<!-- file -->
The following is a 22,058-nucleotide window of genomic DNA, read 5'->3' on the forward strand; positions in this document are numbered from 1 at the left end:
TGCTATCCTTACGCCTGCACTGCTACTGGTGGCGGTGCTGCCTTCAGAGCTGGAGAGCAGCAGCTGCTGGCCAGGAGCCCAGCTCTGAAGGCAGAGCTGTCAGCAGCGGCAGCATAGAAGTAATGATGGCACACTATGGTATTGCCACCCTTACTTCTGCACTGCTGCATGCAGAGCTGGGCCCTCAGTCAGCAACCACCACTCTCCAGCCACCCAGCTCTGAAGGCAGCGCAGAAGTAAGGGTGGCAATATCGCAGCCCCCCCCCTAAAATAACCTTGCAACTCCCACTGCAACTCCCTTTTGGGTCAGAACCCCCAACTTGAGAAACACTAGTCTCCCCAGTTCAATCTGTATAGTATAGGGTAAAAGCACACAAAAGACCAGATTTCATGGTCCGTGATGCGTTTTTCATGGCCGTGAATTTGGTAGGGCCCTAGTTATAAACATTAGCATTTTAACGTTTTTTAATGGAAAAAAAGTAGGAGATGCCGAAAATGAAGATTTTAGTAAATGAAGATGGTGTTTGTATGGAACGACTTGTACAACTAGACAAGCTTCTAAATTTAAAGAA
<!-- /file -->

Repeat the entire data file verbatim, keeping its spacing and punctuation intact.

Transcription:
The following is a 22,058-nucleotide window of genomic DNA, read 5'->3' on the forward strand; positions in this document are numbered from 1 at the left end:
TGCTATCCTTACGCCTGCACTGCTACTGGTGGCGGTGCTGCCTTCAGAGCTGGAGAGCAGCAGCTGCTGGCCAGGAGCCCAGCTCTGAAGGCAGAGCTGTCAGCAGCGGCAGCATAGAAGTAATGATGGCACACTATGGTATTGCCACCCTTACTTCTGCACTGCTGCATGCAGAGCTGGGCCCTCAGTCAGCAACCACCACTCTCCAGCCACCCAGCTCTGAAGGCAGCGCAGAAGTAAGGGTGGCAATATCGCAGCCCCCCCCCTAAAATAACCTTGCAACTCCCACTGCAACTCCCTTTTGGGTCAGAACCCCCAACTTGAGAAACACTAGTCTCCCCAGTTCAATCTGTATAGTATAGGGTAAAAGCACACAAAAGACCAGATTTCATGGTCCGTGATGCGTTTTTCATGGCCGTGAATTTGGTAGGGCCCTAGTTATAAACATTAGCATTTTAACGTTTTTTAATGGAAAAAAAGTAGGAGATGCCGAAAATGAAGATTTTAGTAAATGAAGATGGTGTTTGTATGGAACGACTTGTACAACTAGACAAGCTTCTAAATTTAAAGAA